ALBANY, Ga. (WALB) - Each month, WALB and Montlick and Associates recognize the “Heroes Among Us.” We spotlight an active duty man or woman, a veteran or a fallen hero.
X’xavier Ward joined the Army after he graduated from Monroe Comprehensive High School in 2010.
Ward was an aircraft fueler, but he picked up other jobs while he served in Afghanistan for a one-year tour.
“I pulled security in the guard tower. I was on the medic team,” Ward said. “I got to help a lot of people, not only military but locals, foreigners, I also helped them out.”
He said his experience serving on the medic team overseas led him to join the medical field.
Now, Ward is an emergency medical technician.
“You see the movies and everything. Once you get over there, it’s real,” Ward said. “The IEDs, the mortar rounds, they’re real.”
“I just don’t see how you can get up every morning, every day, to face the things you face,” his wife, LaShonda Walker-Ward said to her husband.
Ward’s wife said his desire to help others paved the way for him to help keep both his family and others safe in the face of two different tragic events.
In January 2017, he was mostly working with dialysis patients.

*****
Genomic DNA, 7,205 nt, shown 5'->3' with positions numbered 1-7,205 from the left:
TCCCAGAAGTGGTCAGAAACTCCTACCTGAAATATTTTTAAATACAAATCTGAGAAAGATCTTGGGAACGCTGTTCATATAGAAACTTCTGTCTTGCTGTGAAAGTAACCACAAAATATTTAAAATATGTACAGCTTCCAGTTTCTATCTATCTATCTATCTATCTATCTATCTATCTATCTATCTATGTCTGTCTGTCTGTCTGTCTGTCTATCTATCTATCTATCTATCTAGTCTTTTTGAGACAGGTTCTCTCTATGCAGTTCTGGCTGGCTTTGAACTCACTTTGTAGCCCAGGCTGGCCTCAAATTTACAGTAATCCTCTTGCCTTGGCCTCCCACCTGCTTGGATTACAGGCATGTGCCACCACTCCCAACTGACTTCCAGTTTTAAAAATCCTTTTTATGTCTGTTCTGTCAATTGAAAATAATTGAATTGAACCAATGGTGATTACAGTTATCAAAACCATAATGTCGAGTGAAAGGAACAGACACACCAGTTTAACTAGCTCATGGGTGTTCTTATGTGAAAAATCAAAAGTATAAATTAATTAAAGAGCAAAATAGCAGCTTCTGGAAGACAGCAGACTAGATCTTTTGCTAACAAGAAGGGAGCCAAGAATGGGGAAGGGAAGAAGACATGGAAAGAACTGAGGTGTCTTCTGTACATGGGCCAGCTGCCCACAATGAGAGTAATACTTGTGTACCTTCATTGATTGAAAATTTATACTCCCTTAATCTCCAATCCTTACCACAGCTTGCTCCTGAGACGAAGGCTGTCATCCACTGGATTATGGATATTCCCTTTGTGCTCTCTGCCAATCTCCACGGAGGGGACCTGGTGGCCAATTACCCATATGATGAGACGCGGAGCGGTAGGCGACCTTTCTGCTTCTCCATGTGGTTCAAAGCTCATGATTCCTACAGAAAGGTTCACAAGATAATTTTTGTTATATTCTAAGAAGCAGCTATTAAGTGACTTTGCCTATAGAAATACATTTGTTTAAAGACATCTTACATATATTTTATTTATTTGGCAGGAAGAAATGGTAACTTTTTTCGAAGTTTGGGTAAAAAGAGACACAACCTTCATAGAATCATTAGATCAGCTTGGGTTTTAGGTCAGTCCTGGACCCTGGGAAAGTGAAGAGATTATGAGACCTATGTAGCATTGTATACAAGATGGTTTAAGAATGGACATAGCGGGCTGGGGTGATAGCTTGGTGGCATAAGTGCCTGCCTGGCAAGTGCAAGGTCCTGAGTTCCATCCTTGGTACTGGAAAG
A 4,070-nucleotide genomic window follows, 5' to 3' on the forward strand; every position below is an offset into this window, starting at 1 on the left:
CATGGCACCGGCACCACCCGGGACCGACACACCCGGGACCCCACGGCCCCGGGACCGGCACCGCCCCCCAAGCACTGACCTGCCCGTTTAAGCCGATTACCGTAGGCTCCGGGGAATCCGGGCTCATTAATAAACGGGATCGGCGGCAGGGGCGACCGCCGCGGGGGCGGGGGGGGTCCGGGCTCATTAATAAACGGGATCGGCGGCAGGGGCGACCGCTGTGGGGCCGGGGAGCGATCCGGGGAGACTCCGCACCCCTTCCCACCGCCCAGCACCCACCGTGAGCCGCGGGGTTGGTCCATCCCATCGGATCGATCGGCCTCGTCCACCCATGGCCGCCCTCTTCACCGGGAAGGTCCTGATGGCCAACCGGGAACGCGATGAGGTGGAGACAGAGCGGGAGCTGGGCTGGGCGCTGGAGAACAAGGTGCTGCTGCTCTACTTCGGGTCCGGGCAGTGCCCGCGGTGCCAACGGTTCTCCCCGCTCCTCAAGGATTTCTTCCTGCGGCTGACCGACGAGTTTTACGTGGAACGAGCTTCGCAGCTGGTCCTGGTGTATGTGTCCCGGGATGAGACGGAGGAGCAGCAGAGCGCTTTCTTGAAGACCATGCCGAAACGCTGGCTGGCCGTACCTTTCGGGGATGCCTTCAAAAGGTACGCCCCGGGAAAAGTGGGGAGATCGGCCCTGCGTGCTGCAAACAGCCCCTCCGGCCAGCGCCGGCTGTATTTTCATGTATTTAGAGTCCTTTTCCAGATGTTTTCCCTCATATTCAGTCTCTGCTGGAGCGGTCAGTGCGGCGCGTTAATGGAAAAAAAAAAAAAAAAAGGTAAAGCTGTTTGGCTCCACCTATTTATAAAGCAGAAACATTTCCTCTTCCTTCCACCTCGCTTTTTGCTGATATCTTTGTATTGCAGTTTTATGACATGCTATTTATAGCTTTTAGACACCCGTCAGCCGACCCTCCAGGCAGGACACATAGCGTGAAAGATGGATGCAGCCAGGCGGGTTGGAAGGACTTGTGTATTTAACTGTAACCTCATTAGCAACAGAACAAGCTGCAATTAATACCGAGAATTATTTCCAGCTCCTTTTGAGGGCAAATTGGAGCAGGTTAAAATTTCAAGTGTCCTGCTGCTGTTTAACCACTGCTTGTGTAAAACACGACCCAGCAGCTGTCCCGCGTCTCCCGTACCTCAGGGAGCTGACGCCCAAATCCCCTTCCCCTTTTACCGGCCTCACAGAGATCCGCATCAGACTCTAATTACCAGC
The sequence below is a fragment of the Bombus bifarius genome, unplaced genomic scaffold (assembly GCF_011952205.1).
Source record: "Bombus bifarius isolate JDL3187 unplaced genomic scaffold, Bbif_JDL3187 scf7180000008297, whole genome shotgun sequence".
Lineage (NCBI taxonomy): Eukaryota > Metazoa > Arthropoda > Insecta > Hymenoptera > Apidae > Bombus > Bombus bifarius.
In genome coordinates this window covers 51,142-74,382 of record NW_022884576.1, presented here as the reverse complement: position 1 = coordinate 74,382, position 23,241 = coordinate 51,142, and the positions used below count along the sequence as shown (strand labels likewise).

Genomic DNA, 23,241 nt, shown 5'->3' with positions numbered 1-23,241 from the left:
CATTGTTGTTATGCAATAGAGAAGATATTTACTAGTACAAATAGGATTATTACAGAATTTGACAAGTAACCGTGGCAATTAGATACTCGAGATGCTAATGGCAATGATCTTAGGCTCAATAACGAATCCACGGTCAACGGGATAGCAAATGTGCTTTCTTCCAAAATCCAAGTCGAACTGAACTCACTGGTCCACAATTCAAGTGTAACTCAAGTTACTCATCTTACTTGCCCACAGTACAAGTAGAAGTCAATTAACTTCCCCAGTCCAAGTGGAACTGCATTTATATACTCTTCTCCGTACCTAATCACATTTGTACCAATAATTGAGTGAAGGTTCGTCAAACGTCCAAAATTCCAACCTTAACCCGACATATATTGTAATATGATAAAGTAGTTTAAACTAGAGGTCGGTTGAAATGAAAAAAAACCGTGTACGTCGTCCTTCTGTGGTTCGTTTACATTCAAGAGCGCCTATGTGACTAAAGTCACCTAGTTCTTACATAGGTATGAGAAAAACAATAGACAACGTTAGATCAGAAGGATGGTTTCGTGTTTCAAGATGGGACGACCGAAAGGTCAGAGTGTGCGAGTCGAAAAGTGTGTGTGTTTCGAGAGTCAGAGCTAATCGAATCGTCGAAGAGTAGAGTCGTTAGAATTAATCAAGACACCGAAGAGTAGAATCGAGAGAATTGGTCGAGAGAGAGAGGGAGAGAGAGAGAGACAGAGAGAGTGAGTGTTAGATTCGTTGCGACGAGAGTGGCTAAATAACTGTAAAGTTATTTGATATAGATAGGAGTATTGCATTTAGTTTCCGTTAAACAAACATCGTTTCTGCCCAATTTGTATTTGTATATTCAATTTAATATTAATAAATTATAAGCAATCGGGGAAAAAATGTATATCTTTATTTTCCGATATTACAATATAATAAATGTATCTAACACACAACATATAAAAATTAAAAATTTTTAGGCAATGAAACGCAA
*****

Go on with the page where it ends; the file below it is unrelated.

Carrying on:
“I just got off of work, went to sleep,” he said of what he was doing on January 22 that year. “My oldest daughter came in saying, ‘I heard a train. I hear a train.’”
An EF-3 tornado hit Dougherty County that afternoon.
“To you, it was like, ‘this is what I have to do,’ but to us, you scooped us up in five seconds,” his wife said. “You grabbed me out of the bed, you grabbed four children out of the bed, and you threw us in the bathtub. Literally, it was seconds.”
He stood guard, keeping them all safe.
“That was my first instinct: to protect them,” the veteran said.
A few years later, his family faced another major crisis: the COVID-19 pandemic.
“I myself am a COVID survivor,” he said. “My mother, my father, both my sisters are COVID survivors. It kind of hit home.”
Everyone is doing better now, but the pandemic is still taking its toll.
“My six years of doing EMS, that was the most difficult period that I had,” he said. “In Afghanistan, we saw danger when it comes. We hear it, see it. With this virus, you can’t see it at all. By the time you feel it, it’s kind of too late. You already got it.”
Even in the midst of challenges, X’xavier’s wife said his military training will kick in, and he’ll gladly do whatever it takes to help others.
“I remember you putting on your reflective jacket. You were smiling,” she said. “You were like, ‘once a soldier, always a soldier. This is what I was born to do. This is what I’ve got to do.’”
If you know a special military hero you want to nominate, click here.